This week’s wine news: U.S. organic wine may have suffered a serious setback when Frey Vineyards burned, plus customers want top-notch service and more bad news for restaurants
• Organic wine: Frey Vineyards, destroyed in last week’s wine country wildfires, was one of the leading organic producers in the country, one of only two or three with national distribution. Its destruction deals another setback to organic wine, which has never been as popular as other organic food products. It accounts for less than five percent of U.S. wine sales; that compares to the 13 percent market share for organic fruits and vegetables. I’ve written a lot about why organic wine does so badly in the marketplace, but the best explanation is so simple I’m embarrassed I didn’t think of it. Says Tyler Rodrigue, an organic viticulture consultant in northern California. “Consumers assume that wine, by its very nature, is pure and natural to begin with. Ask most consumers, and they don’t equate a vineyard with a factory farm the same way they do for other products. Vineyards are beautiful, and don’t look like a picture of a factory farm.”
• It’s all about customer service: The Wine Curmudgeon is the son and grandson of retailers, so this study from a company that tracks on-line reviews called Trustpilot isn’t surprising. We want better service when we shop on-line, even more than cheap prices. Which is what I heard when the subject came up at the dinner table, which was more often than not. Says the report: “ ‘Price’ only shows up around in 4-5% of 1-star reviews and in 10% of 5-star reviews, significantly behind the top five most common words.” Why does this matter to wine retailers? What’s more confusing than buying wine? What other category requires service to find something to buy that is enjoyable? In other words, fake discounts and shelf talkers blaring 92 points aren’t enough. We want a person to answer our questions knowledgeably and intelligently.
• Restaurant sales continue to slump: How bad has the restaurant sales slump become? So bad that the people who parse the numbers are desperatley looking for silver linings. Throw out the hurricane states from this summer’s sales figures, and the decline in sales from month to month are less than two percent. Not much of a silver lining, is it? Or, as the chart with the story shows, same store sales have declined for 11 of the past 12 months. We’ve written about this on the blog many times, since poor restaurant sales numbers usually mean higher restaurant wine prices, as operators increase wine prices to make up for losing money elsewhere. No doubt this will continue to happen.
So my friends in the restaurant business need to do some soul searching. Why does a 42-year-old video where John Cleese opens a wine bottle by holding it between his knees, and where he doesn’t get all of the cork out on the first try, and where he refuses to acknowledge that the wine – an expensive red Burgundy – is flawed, still matter?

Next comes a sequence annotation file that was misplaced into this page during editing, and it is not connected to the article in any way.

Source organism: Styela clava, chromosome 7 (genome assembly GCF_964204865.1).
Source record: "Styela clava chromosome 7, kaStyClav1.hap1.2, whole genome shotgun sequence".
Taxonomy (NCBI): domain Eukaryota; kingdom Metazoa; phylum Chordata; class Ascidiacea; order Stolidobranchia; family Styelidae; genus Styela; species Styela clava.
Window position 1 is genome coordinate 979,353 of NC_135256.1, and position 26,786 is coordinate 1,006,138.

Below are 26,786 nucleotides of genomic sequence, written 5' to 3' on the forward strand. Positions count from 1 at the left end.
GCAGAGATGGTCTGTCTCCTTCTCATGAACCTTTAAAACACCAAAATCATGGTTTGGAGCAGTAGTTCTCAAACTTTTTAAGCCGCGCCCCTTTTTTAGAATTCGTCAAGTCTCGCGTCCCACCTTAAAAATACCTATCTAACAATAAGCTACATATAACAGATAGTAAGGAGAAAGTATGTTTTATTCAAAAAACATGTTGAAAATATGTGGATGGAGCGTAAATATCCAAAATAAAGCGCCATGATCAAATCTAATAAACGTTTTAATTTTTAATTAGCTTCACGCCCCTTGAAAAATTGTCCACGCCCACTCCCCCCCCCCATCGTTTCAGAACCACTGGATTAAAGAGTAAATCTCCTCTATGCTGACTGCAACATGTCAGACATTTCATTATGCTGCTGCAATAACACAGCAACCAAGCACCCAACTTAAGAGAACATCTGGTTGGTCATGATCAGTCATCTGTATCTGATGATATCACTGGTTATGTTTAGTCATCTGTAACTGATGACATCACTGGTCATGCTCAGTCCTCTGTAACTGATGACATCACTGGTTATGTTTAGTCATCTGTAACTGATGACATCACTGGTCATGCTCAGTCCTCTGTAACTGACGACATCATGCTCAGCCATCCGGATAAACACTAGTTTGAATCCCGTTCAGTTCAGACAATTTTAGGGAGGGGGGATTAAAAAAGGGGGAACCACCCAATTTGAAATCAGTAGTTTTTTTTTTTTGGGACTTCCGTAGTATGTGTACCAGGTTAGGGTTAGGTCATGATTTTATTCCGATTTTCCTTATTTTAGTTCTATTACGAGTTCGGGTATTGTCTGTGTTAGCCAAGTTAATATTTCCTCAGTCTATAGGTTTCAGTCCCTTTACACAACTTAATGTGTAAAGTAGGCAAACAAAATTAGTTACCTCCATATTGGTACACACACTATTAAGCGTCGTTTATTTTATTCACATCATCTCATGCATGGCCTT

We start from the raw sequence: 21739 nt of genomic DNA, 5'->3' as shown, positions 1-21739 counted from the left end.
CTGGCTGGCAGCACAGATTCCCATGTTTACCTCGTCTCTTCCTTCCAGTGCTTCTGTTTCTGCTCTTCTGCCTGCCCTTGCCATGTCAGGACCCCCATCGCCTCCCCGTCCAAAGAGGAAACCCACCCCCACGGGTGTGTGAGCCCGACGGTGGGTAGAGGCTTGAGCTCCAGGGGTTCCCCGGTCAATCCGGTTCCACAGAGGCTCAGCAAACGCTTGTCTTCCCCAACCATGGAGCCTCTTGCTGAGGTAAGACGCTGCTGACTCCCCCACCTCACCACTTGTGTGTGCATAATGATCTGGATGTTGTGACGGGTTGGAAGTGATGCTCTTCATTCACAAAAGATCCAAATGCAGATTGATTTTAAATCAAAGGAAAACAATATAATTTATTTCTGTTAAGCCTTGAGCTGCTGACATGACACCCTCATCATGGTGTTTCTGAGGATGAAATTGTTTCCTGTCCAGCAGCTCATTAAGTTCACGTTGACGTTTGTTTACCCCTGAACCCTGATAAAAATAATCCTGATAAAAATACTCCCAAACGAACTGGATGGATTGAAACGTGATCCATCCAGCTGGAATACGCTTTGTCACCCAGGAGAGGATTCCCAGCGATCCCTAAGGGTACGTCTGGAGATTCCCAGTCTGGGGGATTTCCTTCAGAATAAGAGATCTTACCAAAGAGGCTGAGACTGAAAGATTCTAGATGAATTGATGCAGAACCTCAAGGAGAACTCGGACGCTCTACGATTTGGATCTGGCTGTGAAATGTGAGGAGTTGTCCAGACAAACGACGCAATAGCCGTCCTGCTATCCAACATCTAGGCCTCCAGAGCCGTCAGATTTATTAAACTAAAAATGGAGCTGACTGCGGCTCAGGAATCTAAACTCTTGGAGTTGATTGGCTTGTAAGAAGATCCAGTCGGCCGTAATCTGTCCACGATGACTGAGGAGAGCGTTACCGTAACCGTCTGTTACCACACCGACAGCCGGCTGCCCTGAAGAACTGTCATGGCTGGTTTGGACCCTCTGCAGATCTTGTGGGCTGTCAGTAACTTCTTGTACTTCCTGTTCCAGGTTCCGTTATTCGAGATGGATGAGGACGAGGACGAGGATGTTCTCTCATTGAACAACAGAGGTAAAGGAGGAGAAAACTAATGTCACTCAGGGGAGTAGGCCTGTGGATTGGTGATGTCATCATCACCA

Yes, some of it is because John Cleese is funny. Yes, some it is because this a well-designed website that deftly uses Google’s search algorithm to attract traffic.
But the real reason? Because this stuff still happens – four decades after Cleese made fun of it. And how frustrating is that? Consider that:
• The Big Guy reported last week from Bar Harbor, Maine – hardly a shot and beer kind of town – that the waiter left half of the cork in a bottle of pricey white Burgundy. He had to finish taking the cork out of a bottle of wine, which is inexcusable.
• A regular blog visitor from Texas emailed to say that not only did a waiter try to open the bottle between her knees, but couldn’t do it even then. She had to run to the bar to get it opened. Which is also inexcusable.
• A blog visitor from Califormia emailed that Cleese left out one other restaurant wine service aggravation: “Six people sit down in a restaurant, are given menus and one drinks or wine list. First words out of the server’s mouth, “Would anyone like something to drink?’ ”
We pay three and four times retail in restaurants for what are often crappy wines. What does it say about how little they care about our money that they can’t even give us decent service to go with the overpriced wine?
This week, three of the WC’s favorite topics – cheap wine quality, why nutrition labels matter, and restaurant wine prices
• Bring on the taste test: An English wine shop hosted a blind tasting, and the £5 bottle (about US$6.50) beat four more expensive wines, including a $40 red Bordeaux. This does not surprise to the Wine Curmudgeon, of course, who has been advocating these sorts of blind tastings for years. The winner was a Spanish verdejo, Abadia Mercier, which is not available in this country. But almost any verdejo – a white wine that is fresh, crisp, and lemony – should do the trick if you want to try a similar blind tasting with your friends. Verdejos, like the Blume, have been the wine of the week on the blog for years, and almost all have cost $10 or less.
• Bring on the nutrition labels: Millennials, who are supposed to the future of the wine business, like nutrition and ingredient labels – so much so that a recent study of snack foods should be a “wake-up call” for brands. “When you see a majority of that size say, ‘Fewer ingredients means a snack is healthier,’ that’s a pretty massive shift for the age group, said one of the men who did the study. “Being health-conscious is a smart move and it is transcending the generations right now.” Unless, of course, you’re the wine business, where telling us what’s in our wine is heresy.
• Bring on the wine list: A journalist turned wine geek says restaurants charge more for wine that people are more familiar with, like cabernet sauvignon – “a ‘gimme tax’ on glasses of brand-name grapes like chardonnay and malbec. They could charge more because most drinkers see a familiar grape, go on autopilot, and think, ‘Give it to me; I don’t care what it costs.” I’ve never heard this before, though it does seem to explain why some familiar brands are marked up more than wines made with the odd grapes that I like.
British restaurant wine prices are ridiculously high, just like those in the U.S.
British journalist Matthew Bell is even more angry about restaurant wine prices than the Wine Curmudgeon is.
As he writes in London’s Daily Mail newspaper: “But if you think you’re paying a reasonable price for a decent bottle, think again. … restaurants are relying on the fact most of us don’t know much about wine to squeeze the biggest profits out of frugal diners.”
As Bell writes: “Take The Connaught hotel restaurant in London, which has two Michelin stars, and where a meal for two can set you back £300 (about US$381). A small glass of house white (125ml) costs £10 (about US$13). But go on-line and you could buy a whole bottle of the very same wine for just £9.70. That represents a mark-up of a staggering 500 per cent.”
There’s a terrific chart with the story showing the markups at four London restaurants – 300 percent for a couple of simple Italian white wines, 312 percent for a French red posing as a house wine, and 233 percent for another French red.